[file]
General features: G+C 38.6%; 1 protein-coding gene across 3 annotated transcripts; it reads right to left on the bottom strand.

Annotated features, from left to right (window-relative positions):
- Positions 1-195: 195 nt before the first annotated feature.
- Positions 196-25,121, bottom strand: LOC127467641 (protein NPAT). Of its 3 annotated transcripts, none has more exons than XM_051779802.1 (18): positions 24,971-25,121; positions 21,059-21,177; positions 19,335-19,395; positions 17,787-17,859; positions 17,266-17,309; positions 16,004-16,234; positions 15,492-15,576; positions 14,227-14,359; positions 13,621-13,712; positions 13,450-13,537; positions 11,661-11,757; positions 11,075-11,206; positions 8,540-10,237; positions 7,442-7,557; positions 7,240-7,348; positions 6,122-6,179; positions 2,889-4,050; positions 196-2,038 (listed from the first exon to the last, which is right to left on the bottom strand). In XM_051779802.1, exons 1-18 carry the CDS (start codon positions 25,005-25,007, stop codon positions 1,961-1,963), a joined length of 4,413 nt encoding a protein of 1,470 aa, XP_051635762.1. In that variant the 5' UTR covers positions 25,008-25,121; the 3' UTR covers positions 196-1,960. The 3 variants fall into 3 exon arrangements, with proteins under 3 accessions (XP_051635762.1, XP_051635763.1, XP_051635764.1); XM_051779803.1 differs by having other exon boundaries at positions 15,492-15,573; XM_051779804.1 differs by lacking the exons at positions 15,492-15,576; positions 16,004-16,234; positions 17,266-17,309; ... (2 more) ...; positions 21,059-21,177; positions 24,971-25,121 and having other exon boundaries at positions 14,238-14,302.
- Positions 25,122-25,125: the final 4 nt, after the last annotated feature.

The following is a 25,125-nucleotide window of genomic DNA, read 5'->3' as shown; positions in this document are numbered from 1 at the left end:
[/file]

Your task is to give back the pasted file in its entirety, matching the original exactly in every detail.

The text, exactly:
General features: G+C 38.6%; 1 protein-coding gene across 3 annotated transcripts; it reads right to left on the bottom strand.

Annotated features, from left to right (window-relative positions):
- Positions 1-195: 195 nt before the first annotated feature.
- Positions 196-25,121, bottom strand: LOC127467641 (protein NPAT). Of its 3 annotated transcripts, none has more exons than XM_051779802.1 (18): positions 24,971-25,121; positions 21,059-21,177; positions 19,335-19,395; positions 17,787-17,859; positions 17,266-17,309; positions 16,004-16,234; positions 15,492-15,576; positions 14,227-14,359; positions 13,621-13,712; positions 13,450-13,537; positions 11,661-11,757; positions 11,075-11,206; positions 8,540-10,237; positions 7,442-7,557; positions 7,240-7,348; positions 6,122-6,179; positions 2,889-4,050; positions 196-2,038 (listed from the first exon to the last, which is right to left on the bottom strand). In XM_051779802.1, exons 1-18 carry the CDS (start codon positions 25,005-25,007, stop codon positions 1,961-1,963), a joined length of 4,413 nt encoding a protein of 1,470 aa, XP_051635762.1. In that variant the 5' UTR covers positions 25,008-25,121; the 3' UTR covers positions 196-1,960. The 3 variants fall into 3 exon arrangements, with proteins under 3 accessions (XP_051635762.1, XP_051635763.1, XP_051635764.1); XM_051779803.1 differs by having other exon boundaries at positions 15,492-15,573; XM_051779804.1 differs by lacking the exons at positions 15,492-15,576; positions 16,004-16,234; positions 17,266-17,309; ... (2 more) ...; positions 21,059-21,177; positions 24,971-25,121 and having other exon boundaries at positions 14,238-14,302.
- Positions 25,122-25,125: the final 4 nt, after the last annotated feature.

The following is a 25,125-nucleotide window of genomic DNA, read 5'->3' as shown; positions in this document are numbered from 1 at the left end: